Car Guy

Embarrassing Volt Charges

It's an electric car that's reliant on a gasoline engine.

By 10.14.10

Send to Kindle

GM apparently has some 'splainin to do -- and not just to Lucy, but also to the American taxpayers who have bankrolled its operations since that terrible I've Fallen -- And I Can't Get Up moment back in late '08.

Reason?

That new Volt all-electric car you've been hearing so much about -- and which GM has been touting as an example of its resurgent We Get It attitude -- is apparently a con.

Or at least, a semi-fraud.

GM had claimed the Volt would be what amounts to a completely electric car, driven entirely by its electric motor and battery pack. The Volt's small on-board gasoline engine would only operate as a kind of take-it-with-you recharging unit, power alternators (like a home generator) but not the car's drive wheels.

The concept was innovative. Other electric cars have been tied down to a fairly small radius that extends only as far as they can travel before having to turn back in time to make it to a recharging station for a top-off. So far, this has meant a real-world operating range of about 75 miles or so under ideal conditions -- sunny, warm weather and don't use the accessories (AC, power stuff) too much.

Under less than ideal conditions -- cold weather especially -- and if the car has to deal with hills or you use the power accessories -- your actual mileage will vary.

This has been a major limiting factor in the commercial viability of electric vehicles since the 1970s and all the way through the '90s, when GM gave it an earlier go with its EV-1 electric car.

As cool -- from a technological perspective -- as these things are, a 50-70 mile range is cutting it too close for most people. Toss in a $40k price (for the Volt) and recharge times measured in hours rather than the minutes it takes to gas up a standard car -- and it's no tough nut to see why electric cars have been little more than costly curiosities up to now.

The Volt was supposed to change all that by effectively eliminating the range problem. By carrying its power source (for electricity) with it rather than being tied to a fixed charging station somewhere, the Volt promised the same convenience and ease-of-use as a standard car.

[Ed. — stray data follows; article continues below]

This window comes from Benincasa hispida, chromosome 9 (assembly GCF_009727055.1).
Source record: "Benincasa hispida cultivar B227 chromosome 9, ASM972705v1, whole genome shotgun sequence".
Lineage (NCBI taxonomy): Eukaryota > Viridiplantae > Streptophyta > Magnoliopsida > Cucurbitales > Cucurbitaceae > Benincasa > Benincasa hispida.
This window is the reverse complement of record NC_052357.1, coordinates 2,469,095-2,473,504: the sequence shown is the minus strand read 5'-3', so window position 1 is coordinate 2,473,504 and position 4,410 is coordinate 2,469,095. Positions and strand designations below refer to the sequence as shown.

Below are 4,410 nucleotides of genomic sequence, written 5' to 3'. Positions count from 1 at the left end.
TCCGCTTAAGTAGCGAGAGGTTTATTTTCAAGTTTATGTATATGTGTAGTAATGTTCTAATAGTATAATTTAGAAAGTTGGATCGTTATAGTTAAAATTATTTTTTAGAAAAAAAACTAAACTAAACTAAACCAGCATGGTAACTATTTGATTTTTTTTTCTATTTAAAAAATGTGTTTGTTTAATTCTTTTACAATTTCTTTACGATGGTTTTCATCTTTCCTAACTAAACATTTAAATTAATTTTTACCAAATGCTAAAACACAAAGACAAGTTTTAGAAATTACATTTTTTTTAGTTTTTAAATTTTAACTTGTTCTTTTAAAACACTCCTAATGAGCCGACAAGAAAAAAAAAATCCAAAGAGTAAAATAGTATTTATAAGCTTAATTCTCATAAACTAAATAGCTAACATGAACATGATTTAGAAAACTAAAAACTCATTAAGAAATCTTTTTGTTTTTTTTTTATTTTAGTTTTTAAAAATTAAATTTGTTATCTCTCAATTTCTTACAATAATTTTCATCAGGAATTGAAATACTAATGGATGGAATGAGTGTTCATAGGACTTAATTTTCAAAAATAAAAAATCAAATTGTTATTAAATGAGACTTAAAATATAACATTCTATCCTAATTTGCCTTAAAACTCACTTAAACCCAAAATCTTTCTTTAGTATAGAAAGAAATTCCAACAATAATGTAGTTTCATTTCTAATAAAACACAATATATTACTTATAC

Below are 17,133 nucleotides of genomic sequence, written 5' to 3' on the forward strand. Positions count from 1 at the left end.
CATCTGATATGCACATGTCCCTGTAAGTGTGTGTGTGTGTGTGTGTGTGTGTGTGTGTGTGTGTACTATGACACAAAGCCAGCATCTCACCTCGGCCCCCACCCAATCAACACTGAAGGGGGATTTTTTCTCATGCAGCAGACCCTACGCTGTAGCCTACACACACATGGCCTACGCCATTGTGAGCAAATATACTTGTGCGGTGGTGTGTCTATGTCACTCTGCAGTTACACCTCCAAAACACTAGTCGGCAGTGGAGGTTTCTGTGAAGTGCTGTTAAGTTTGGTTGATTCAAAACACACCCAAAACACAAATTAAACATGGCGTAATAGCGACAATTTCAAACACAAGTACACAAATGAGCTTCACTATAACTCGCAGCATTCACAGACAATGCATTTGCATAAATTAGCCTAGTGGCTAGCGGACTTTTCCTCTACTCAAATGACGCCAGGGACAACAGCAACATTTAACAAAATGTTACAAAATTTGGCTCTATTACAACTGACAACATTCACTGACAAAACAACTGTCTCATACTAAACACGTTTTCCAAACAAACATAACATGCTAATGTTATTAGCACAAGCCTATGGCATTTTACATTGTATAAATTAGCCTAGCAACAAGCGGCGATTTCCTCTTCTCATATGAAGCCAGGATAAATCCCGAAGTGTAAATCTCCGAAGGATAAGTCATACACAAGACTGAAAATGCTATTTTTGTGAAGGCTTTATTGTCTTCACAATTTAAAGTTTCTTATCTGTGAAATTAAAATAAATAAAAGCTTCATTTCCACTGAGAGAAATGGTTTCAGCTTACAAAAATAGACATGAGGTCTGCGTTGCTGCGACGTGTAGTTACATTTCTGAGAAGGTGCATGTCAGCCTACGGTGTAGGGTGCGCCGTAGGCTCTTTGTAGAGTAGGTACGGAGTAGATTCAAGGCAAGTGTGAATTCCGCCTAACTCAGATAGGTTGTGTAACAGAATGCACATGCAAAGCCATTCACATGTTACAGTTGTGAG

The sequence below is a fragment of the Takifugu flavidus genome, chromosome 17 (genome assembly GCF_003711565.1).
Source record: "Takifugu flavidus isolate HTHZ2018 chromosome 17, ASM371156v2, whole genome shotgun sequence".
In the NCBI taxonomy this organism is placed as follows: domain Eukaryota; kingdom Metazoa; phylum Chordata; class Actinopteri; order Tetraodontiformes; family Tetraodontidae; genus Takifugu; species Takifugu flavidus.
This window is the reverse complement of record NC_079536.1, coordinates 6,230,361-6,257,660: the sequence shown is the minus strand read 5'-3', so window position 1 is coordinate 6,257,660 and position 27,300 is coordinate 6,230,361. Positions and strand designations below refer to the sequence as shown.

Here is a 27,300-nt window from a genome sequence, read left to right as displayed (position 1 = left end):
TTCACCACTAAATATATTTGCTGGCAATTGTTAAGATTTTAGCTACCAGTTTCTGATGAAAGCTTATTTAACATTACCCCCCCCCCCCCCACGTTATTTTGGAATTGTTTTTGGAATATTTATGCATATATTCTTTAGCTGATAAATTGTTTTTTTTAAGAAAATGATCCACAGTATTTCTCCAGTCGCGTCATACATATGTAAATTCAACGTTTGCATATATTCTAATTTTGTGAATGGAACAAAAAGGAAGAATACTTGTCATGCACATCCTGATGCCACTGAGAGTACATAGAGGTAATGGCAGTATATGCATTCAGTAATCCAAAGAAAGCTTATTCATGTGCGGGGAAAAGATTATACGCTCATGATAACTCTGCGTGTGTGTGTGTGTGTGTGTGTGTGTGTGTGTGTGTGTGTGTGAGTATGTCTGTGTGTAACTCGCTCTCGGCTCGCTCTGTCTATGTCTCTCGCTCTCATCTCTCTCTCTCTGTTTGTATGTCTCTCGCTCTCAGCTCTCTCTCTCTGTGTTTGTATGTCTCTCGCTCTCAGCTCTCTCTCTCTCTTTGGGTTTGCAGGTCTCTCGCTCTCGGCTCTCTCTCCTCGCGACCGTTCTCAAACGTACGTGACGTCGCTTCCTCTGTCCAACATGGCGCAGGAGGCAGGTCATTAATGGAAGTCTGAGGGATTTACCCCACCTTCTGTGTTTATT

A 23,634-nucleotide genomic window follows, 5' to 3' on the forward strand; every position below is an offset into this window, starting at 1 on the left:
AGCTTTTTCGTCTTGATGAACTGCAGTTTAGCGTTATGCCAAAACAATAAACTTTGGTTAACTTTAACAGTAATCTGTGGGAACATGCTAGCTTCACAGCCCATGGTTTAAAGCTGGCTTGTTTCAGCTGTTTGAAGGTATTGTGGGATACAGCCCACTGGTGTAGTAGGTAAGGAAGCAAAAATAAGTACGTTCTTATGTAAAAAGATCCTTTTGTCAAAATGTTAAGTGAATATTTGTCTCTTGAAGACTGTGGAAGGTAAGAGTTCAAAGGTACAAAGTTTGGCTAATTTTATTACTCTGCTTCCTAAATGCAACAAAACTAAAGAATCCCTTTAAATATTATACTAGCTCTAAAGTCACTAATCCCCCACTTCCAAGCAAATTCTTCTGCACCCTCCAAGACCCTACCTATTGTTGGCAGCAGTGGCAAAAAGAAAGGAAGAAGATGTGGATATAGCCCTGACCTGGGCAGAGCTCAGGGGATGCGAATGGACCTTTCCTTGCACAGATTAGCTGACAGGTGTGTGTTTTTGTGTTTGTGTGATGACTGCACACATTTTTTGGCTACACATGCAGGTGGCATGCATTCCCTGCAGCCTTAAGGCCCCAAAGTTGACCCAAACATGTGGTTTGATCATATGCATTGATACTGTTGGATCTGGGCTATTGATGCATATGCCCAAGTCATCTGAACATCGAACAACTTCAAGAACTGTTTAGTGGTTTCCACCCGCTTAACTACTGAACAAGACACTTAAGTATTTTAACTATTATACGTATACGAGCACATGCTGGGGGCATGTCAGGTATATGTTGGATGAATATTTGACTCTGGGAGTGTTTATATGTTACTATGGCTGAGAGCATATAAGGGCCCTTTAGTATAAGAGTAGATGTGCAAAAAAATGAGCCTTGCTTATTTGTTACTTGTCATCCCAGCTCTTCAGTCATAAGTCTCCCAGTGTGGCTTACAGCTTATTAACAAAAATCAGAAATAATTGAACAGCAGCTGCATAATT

Now comes the catch.

Turns out the Volt's gas engine does more than provide juice to refresh the batteries. It also drives the wheels -- though GM never mentioned this during the year-long build-up to the car's launch and, indeed, touted precisely the opposite, claiming the Volt's gas engine did not directly power the car at all. It just charged up the batteries.

Well, not quite.

At high speeds (highway speeds) the Volt's gas engine does provide direct supplemental boost. Which means the Volt is more dependent on gasoline -- that elixir of all that is evil -- than GM was claiming.

It's not a grotesque lie -- but it is a significant fib that GM's been caught peddling.

Perhaps worse, the Volt's real-world gas mileage (as is being reported by respected outlets such as Popular Mechanics) is reportedly averaging between 32 and 36 MPGs. Motor Trend says "high 30s to low 40s."

That's ok, right?

Well, not so much -- given you can buy a new Ford Focus (built with private funding, mind you) that gets 41 MPGs on the highway, without either the Volt's complex What's-itz under the hood -- or its Lexus-esque $40k price tag.

Hell, a new Hyundai Sonata sedan manages 35 MPG -- and it does it for about $19k, sticker.

So, history appears to be repeating itself. The Volt is looking to be a technically interesting but economically crippled-up money pit not likely to sell even with more than $7,000 in government (read: you and me paying for it) subsidies to buyers.

If it were 100 years ago, I'd say "get a horse!"

Maybe we should anyway.

Like this Article

Print this Article

Print Article
About the Author

Eric Peters is an automotive columnist and author of Automotive Atrocities: The Cars You Love to Hate (Motor Books International) and a new book, Road Hogs.